The sea is calm tonight.
The tide is full, the moon lies fair
upon the straits. . . .
The British poet Matthew Arnold wrote that in his poem "Dover Beach." He was speaking of the coast of England; the straits he mentions is the English Channel.
But his lines could be applied to Provincetown, far out on the tip of Cape Cod at the eastern end of Massachusetts. The sea off the coast is often calm, and when the moon is high the waves offshore sparkle like jewels.
From the time, early in this century, when Provincetown was the locale of experimental theater, when Eugene O'Neill and Edna St. Vincent Millay burned the candle at both ends, the town, mostly in summer, has been a seething, noisy, exasperating, colorful and fascinating little place.
Choose your own season. It has something for everybody at all times of the year.
In some ways the town is like an island. Lying as it does on the tip of the cape, it has become self-contained. From the mainland at Buzzard's Bay you head east past Hyannis, then north past Wellfleet, Truro, North Truro, past long stretches of sand dunes that are now part of Cape Cod National Seashore.
Then you are on Commercial Street, which is one-way along the waterfront. Suddenly, dunes vanish. You are on a most picturesque street. Lined on both sides with shops and small houses, you might feel that this is a village in England transplanted to these shores.
Organic food stores abound, because one thing must be said of the young people who raise hell here--they despise smoking, fast food, sweet soft drinks, hard liquor, candy. At least a portion of them do.
There are many organic food stores, as well as restaurants that serve the same food as each other. In between are the "regular" restaurants, clothing stores with jeans, big bulky sweaters, high boots, granny dresses, wide belts with studs, black leather motorcycle jackets.
Some stores sell artwork, a lot of it created right here. Most of it is merely passable, of course, but occasionally your eye might settle on a painting that makes you look twice. The Leonardo da Vincis are few, but once in a while you see the work of a real artist. If you have the eye for good art, buy one of these paintings or sculptures; years from now you may be the owner of a masterpiece.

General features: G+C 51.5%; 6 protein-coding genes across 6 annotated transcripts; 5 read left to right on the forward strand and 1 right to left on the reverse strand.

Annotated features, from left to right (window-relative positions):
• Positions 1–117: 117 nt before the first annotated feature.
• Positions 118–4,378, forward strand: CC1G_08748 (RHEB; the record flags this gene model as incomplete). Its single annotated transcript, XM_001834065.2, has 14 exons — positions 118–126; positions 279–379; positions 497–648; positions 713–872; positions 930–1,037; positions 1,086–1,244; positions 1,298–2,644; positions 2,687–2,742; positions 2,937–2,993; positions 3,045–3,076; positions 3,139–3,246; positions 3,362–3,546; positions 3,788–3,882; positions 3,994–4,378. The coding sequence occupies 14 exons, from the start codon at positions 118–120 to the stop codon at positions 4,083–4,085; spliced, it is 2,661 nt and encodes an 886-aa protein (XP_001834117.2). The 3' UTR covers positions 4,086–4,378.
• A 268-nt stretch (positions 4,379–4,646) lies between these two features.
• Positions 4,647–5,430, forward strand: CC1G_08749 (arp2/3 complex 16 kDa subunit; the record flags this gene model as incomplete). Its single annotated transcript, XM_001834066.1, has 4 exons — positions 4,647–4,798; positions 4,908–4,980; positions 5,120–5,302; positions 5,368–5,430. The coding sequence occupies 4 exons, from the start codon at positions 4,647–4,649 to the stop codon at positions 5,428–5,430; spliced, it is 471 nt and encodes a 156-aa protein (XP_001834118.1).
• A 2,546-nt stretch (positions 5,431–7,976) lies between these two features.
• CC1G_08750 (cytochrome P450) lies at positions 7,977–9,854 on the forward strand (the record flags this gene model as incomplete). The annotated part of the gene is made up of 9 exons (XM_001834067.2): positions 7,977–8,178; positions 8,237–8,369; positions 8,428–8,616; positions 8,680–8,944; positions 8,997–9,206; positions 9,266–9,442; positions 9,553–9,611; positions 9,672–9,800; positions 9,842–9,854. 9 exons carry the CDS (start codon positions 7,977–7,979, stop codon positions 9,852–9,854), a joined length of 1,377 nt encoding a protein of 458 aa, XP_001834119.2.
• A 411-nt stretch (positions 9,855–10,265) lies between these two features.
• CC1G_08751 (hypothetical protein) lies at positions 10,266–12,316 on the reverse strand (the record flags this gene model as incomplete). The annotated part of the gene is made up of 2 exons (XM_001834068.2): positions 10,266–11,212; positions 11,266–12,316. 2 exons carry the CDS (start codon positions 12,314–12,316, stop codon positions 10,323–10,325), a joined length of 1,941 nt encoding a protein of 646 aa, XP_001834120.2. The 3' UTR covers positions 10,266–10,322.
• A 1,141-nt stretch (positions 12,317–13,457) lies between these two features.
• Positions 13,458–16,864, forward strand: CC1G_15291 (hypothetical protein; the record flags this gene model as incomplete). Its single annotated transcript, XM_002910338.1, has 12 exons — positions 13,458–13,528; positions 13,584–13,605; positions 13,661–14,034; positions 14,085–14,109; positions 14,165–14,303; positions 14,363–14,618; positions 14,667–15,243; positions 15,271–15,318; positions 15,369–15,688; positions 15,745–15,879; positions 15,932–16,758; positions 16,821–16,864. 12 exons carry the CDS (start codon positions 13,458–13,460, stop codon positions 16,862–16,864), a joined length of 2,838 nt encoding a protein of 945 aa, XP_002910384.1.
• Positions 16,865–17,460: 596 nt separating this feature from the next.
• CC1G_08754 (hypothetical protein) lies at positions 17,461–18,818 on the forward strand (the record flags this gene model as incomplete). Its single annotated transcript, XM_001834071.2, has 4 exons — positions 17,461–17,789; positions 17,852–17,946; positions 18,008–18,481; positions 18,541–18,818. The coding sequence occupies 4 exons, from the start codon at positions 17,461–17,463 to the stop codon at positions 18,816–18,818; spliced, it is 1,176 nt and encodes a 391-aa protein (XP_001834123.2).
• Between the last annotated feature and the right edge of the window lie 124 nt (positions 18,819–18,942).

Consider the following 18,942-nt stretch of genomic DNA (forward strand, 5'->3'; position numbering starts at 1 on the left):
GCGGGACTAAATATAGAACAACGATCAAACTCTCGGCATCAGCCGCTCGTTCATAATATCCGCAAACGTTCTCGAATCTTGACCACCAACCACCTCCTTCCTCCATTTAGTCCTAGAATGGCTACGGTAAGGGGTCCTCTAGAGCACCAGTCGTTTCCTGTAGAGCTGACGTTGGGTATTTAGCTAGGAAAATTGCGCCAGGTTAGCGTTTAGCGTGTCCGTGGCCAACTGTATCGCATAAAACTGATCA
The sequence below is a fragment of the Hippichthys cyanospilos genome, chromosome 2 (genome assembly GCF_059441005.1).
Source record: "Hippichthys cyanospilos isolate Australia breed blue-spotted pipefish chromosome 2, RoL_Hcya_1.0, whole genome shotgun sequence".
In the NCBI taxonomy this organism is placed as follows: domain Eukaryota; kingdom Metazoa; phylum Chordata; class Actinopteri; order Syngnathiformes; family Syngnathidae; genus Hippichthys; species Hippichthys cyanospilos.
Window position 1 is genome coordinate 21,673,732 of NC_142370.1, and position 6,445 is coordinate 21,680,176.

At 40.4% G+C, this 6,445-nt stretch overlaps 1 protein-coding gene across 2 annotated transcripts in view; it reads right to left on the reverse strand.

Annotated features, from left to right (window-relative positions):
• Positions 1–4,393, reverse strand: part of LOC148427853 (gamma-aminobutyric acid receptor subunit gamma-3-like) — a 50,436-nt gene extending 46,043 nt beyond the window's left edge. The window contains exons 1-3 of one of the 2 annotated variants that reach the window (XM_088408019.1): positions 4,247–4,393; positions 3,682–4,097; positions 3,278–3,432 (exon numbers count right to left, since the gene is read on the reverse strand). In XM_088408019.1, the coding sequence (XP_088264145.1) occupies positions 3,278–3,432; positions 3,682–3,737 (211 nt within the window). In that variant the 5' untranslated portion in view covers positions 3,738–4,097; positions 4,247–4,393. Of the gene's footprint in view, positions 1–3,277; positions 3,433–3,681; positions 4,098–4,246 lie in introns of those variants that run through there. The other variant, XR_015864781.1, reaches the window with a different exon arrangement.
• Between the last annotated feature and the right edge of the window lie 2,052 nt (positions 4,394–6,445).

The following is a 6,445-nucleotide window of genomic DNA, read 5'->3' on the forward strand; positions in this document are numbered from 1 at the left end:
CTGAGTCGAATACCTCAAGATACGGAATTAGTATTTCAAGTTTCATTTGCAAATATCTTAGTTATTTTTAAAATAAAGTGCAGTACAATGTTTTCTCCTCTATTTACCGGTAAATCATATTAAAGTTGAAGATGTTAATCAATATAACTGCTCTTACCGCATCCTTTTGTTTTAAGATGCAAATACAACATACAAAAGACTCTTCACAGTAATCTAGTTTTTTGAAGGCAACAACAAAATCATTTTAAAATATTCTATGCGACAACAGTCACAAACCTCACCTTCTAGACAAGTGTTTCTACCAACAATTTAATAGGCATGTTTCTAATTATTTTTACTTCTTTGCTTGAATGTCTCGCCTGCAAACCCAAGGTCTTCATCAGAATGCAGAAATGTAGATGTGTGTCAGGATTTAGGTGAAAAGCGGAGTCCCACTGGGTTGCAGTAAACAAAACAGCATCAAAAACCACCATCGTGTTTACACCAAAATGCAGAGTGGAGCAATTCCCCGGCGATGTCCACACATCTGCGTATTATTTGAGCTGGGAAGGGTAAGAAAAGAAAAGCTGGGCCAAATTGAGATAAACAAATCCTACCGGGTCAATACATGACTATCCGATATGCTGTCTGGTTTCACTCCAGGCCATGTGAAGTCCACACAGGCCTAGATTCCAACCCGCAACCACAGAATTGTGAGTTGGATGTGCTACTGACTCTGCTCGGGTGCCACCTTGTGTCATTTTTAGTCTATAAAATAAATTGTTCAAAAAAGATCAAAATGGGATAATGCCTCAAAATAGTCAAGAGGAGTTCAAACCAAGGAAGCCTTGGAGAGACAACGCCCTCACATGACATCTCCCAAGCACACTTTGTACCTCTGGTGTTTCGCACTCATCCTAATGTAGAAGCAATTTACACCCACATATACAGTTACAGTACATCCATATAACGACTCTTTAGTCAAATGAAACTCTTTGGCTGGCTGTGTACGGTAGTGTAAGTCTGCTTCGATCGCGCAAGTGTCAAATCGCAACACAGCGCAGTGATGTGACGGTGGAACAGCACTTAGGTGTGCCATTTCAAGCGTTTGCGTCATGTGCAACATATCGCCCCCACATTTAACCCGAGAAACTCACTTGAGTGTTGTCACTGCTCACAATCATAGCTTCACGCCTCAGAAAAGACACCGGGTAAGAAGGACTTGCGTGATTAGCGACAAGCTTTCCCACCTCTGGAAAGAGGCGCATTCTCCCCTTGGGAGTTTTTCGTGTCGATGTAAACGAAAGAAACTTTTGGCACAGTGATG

Commercial Street runs roughly east and west along the shore. U.S. 6 parallels it a few blocks north. The two are connected by little side streets, most of them no more than two or three blocks long.
The charm of these streets lies in the houses that line them. Many are private homes. Some, the larger ones, have been turned into rooming houses. Most have a rustic Victorian/Colonial air about them.
They sit on postage stamp-size lots. Land here is a rare item. Each house has a tiny plot that in summer and fall is covered with flowers if the inhabitants care--and weeds if they don't.
These side streets are a pleasure to stroll along. Choose any at random. Start near the Pilgrim Monument, the 255-foot tower in the center of town, built to commemorate the landing of the Pilgrims. It claims to be the tallest granite structure in the United States.
Tall it is. If you feel energetic, climb to the top. The view is worth it. On a clear day you can see across the bay to Plymouth on the western shore of Cape Cod Bay.
The town radiates outward from the Pilgrim Monument. Nearby is the chamber of commerce. Along Commercial Street is the endless chain of eating places.
Explore the side streets on foot. Try going up Standish Street, which leads to the cemetery and its headstones with dates centuries back. Thread your way in and out--a block here, a block on Commercial, two blocks up another side street.
If you have a lively sense of curiosity you will find many enchanting sights--a house with intricate gingerbread woodwork; a tiny shop that sells clothing, another a gallery of sculpture; here a tiny grass plot with a handmade schooner model on it; an old picket fence sagging with age but beautifully grayed by the weather.
Everywhere in these small streets you will get the flavor of the sea. It's in the air; what you breathe is clean, salty, tangy. And beyond that is the atmosphere. You almost expect to see Long John Silver come stomping out of a small weathered tavern or Capt. Kidd materialize from a dark alley. It seems almost strange to hear American English spoken; the ambiance seems to call for a Cockney accent.
Relax on MacMillan Wharf, from which fishing vessels and charter boats put out. It provides a good view of the rocky beaches, the ocean and Long Point Lighthouse almost directly opposite. Sea gulls swoop with a grace that is as much poetry as flight.
At the far west end of Commercial Street a bronze plaque is set in a boulder that commemorates the spot where the Pilgrims first set foot in this hemisphere before going on to Plymouth.